Fresh Leaf Indigo


The hardest part about dyeing with fresh leaf indigo is growing the indigo. One of the people in my natural dyeing study group did all the hard work, and brought it in to share. This is what fresh Japanese indigo looks like:

Japanese indigo, persicaria tinctoria

Japanese indigo, persicaria tinctoria

The leaves are picked off the stems:


Then blended with ice water:


And strained through a cloth (in this case, silk):


We squeezed out the cloth to extract as much juice as possible, and this was our dye bath. We put our fiber in, a mix of wool, linen and silk:

Fresh indigo dye bath

Fresh indigo dye bath

We massaged the items in the bath occasionally, and let them sit in the bath about an hour. The bath began to oxide:


We then removed the items from the bath and let them air out. The color slowly changed from green to blue on silks, a pale green on linen, and a dark blue-green on wool. The oxidation time was much slower than with a reduced-indigo vat.

This is the silk straining cloth:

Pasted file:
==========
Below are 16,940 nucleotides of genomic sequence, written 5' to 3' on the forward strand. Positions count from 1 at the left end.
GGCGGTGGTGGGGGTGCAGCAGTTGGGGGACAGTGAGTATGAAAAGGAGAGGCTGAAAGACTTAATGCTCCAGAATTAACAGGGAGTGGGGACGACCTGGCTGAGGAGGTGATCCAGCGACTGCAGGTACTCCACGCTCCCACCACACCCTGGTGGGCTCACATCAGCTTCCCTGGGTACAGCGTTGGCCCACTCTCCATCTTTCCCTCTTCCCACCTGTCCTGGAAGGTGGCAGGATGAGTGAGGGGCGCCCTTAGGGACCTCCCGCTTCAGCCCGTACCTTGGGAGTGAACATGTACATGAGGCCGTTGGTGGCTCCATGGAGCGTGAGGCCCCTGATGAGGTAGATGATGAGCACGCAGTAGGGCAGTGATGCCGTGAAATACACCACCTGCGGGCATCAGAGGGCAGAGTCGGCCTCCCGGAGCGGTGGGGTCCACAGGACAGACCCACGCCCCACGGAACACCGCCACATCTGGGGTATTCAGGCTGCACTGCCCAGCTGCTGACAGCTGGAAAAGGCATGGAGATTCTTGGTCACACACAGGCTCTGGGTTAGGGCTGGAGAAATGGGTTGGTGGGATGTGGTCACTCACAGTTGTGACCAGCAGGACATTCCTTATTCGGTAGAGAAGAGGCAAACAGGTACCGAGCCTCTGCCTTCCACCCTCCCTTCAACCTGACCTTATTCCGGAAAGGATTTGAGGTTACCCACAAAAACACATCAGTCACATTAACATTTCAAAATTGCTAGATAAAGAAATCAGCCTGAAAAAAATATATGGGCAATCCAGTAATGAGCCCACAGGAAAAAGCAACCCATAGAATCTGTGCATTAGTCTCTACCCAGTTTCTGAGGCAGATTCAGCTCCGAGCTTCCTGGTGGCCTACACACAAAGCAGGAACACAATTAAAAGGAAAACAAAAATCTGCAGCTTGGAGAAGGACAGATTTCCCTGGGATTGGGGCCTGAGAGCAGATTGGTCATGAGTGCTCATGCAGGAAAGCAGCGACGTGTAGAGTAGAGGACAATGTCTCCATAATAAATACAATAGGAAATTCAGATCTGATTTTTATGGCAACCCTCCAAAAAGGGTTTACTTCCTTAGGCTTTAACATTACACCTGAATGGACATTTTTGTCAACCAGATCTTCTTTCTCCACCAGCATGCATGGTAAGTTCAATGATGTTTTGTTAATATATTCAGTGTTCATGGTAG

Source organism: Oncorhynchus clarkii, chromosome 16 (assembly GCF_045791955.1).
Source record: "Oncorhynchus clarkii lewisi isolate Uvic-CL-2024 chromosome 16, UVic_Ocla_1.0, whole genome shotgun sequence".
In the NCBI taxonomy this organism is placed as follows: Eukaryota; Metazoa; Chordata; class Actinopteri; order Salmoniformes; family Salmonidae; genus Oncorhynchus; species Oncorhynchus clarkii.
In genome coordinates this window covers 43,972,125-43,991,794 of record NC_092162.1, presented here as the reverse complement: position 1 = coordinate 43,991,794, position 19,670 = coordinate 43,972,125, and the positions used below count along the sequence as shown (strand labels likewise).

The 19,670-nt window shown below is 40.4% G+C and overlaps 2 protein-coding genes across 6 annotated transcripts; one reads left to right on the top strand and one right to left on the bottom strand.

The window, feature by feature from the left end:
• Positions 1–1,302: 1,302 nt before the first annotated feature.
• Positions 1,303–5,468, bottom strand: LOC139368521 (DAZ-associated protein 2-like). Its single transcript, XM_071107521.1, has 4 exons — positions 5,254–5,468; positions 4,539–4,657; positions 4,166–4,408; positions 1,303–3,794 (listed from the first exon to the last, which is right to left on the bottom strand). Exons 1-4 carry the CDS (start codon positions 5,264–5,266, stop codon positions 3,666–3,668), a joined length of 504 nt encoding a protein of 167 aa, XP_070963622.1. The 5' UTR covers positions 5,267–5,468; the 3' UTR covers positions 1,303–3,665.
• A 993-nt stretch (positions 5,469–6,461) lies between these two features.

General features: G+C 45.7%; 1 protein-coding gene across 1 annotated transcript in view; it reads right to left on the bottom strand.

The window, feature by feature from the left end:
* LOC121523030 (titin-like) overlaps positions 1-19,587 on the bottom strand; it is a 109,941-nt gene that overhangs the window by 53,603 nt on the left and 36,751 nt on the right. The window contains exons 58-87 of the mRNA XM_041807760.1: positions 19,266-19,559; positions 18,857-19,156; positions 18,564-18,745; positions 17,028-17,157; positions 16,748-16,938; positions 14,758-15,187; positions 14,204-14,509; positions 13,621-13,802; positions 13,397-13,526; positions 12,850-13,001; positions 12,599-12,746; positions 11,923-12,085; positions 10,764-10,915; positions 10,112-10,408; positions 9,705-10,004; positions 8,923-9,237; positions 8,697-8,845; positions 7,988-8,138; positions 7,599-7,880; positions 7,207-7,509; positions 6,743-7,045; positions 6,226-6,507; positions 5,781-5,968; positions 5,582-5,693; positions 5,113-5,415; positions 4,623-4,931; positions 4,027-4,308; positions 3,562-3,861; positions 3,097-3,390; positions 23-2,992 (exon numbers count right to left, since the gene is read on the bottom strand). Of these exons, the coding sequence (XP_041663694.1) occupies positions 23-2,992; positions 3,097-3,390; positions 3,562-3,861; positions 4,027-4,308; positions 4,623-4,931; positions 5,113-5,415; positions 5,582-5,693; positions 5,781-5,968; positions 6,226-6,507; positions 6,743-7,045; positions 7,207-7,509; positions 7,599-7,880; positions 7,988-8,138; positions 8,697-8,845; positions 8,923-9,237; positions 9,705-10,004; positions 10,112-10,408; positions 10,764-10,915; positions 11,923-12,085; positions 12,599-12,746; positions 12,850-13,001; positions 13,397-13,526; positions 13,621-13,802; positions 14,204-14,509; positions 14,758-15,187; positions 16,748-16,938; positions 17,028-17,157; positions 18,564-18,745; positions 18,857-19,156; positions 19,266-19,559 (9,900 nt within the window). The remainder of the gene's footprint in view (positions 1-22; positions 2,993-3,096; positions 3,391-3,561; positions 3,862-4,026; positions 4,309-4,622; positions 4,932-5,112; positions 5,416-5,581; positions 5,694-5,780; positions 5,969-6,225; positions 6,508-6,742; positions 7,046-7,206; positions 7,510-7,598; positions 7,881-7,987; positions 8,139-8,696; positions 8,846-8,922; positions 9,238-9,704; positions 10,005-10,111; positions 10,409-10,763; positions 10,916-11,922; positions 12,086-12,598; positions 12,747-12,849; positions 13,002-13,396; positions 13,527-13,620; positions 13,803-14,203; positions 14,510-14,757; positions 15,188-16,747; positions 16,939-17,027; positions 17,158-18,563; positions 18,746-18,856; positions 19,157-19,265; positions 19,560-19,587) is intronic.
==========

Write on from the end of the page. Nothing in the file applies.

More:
Straining cloth after several batches

Straining cloth after several batches

Straining cloth after half an hour

Straining cloth after half an hour

Bonus round: we also used the leftover pulp from the straining cloth to  “paint” on fabric— basically rubbing it into the fiber like a grass stain.

2016-09-27-20-07-01 2016-09-27-20-08-13

We let the pulp-prints dry and oxidize before rinsing. And although we did not do this step, here are instructions to precipitate out the indigo from a fresh bath, to use in a reduction vat. It’s a great teaching article using fresh woad.

Japanese indigo seeds are available from various places on line, and the plants like a warm, humid environment. Humid places can get several crops per season before the plants die. Places that are dry in the summer (like western Oregon) can get one crop during the growing season with irrigation.

4 thoughts on “Fresh Leaf Indigo

  1. Growing indigo is the hardest part. I couldn’t even get it to germinate this year. I will be trying again in the spring.

    Your results look great. And you can use the same method for woad?

  2. Sally Williams

    The plants definitely need warmth, so you might want to try a greenhouse (with a heater!) for germination where you are. I’m going to try and convince a friend with a heated growing setup to start some plants for me.

    The link at the end uses woad instead of Japanese indigo. I do think you would need quite a bit more woad to get the same color though, since the indigo-bearing content is so much less in woad. But you can also do multiple baths, just as you would do multiple dips in a reduction vat.

  3. Rachel Wolcott

    That’s a top tip on the woad. It grows easily here.

  4. Pingback: Growing dyes from seed |

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